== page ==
• $\begingroup$ @Dopapp At least on the above listed airlines, it doesn't. The wording is a little awkward in the Southwest quote, but they mean that it's allowed after landing during the taxi to the gate. They'll usually make the announcement that cellular devices may now be used as part of their "On behalf of Southwest, welcome to <x city>..." announcement, usually right around the time the aircraft begins exiting the runway. $\endgroup$ – reirab Aug 27 '15 at 14:08
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    $\begingroup$ @ammPilot That does not appear to be correct. The 47 CFR 22.925 says, "Cellular telephones installed in or carried aboard airplanes, balloons or any other type of aircraft must not be operated while such aircraft are airborne (not touching the ground)." If you can find an authoritative source, though, then I'll edit the answer. $\endgroup$ – reirab Nov 3 '16 at 20:51
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    $\begingroup$ Thanks for the comment, @reirab. Digging further into current info, 47 CFR 22.905 specifies the channels for the cellular service governed by 47 CFR 22 to be 869-880 MHz paired with 824-835 MHz, 890-891.5/845-846.5 MHz, 880-890/835-845 MHz, and 891.5-894/846.5-849 MHz. AT&T, for example, mostly uses other bands (700, 1700/2100, and 1900 MHz), but can also use 850 MHz (both on 4G and on LTE). So, I rescind my comment, with thanks, based on the technical details (unless you can control which band your phone uses!). $\endgroup$ – ammPilot Nov 6 '16 at 3:20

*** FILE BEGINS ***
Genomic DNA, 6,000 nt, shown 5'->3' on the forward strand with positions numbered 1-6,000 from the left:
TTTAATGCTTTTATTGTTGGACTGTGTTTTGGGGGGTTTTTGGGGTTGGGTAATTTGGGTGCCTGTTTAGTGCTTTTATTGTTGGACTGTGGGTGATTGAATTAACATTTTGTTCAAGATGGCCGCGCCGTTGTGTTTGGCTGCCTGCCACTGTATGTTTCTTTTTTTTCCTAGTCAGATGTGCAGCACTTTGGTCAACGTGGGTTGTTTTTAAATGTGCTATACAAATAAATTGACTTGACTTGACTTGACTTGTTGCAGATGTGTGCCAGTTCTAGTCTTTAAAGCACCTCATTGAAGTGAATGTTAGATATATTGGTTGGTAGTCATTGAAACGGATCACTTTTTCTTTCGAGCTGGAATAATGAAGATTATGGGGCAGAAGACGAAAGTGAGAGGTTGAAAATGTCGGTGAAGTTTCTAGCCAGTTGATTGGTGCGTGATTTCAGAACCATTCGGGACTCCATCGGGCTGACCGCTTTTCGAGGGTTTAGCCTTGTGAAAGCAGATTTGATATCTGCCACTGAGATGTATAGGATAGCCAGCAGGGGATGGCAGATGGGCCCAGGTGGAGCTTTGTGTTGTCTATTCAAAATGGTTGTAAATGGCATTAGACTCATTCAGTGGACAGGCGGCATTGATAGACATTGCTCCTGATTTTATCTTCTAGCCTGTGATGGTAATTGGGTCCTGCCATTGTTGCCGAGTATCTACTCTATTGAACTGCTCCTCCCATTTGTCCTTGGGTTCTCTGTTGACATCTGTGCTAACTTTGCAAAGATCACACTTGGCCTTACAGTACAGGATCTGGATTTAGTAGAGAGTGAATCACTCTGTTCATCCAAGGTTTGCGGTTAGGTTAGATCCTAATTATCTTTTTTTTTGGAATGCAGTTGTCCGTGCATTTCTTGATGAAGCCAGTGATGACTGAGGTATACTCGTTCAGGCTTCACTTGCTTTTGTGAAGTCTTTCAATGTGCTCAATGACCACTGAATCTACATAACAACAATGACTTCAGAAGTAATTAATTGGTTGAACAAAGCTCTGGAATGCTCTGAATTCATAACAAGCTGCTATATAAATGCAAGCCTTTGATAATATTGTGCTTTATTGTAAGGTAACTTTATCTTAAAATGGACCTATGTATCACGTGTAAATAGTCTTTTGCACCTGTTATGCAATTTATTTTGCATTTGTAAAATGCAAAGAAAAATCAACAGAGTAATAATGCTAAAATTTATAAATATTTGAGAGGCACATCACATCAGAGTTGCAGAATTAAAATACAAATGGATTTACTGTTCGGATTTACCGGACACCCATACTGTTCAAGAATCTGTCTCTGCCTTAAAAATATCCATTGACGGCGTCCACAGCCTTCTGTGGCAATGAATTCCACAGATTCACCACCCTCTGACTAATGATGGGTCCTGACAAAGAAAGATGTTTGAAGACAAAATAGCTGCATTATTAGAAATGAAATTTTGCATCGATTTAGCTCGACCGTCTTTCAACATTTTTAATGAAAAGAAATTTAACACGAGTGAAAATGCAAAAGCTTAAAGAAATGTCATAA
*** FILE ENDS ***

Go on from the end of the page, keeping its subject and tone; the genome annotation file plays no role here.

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Though all systems are gone through series of electro magnetic Tests in the Lab. The mobile phone signal may contribute enough electro magnetic interference in the real world. Due to this electro magnetic interference the systems may start behaving differently and erroneously. Take off and Landing are the crucial stages of flight phases, it is always better to avoid the chances of taking risks. If 1 mobile phone can produce this, you could just imagine about the all passengers turning on their mobile phones and contribute the interference.

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    $\begingroup$ Note that cell phone use is not forbidden by FAA (in the US), but by FCC. In Europe EASA allows cell phone use. This has more to do with telco, than flight safety, but is presented to public as a safety measure. See this. An equipement that would be sensitive to 2W at 1 or 2 GHz would likely not be certified for an aircraft. The overall ban on cell phone use in flight makes sense as a regular ground cell network is not designed to connect high speed "clients". $\endgroup$ – mins Aug 27 '15 at 6:20
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    $\begingroup$ Note that no U.S. agency prohibits use of cell phones in a taxiing aircraft. FCC only bans it while airborne and is studying the removal of that rule. $\endgroup$ – reirab Aug 27 '15 at 14:10
  • $\begingroup$ Your answer talks about the potential danger of using a cell phone while the plane is landing. This is irrelevant to the question, which is about using cell phones while the plane is taxiing to the gate after landing. $\endgroup$ – David Richerby Sep 25 '15 at 8:03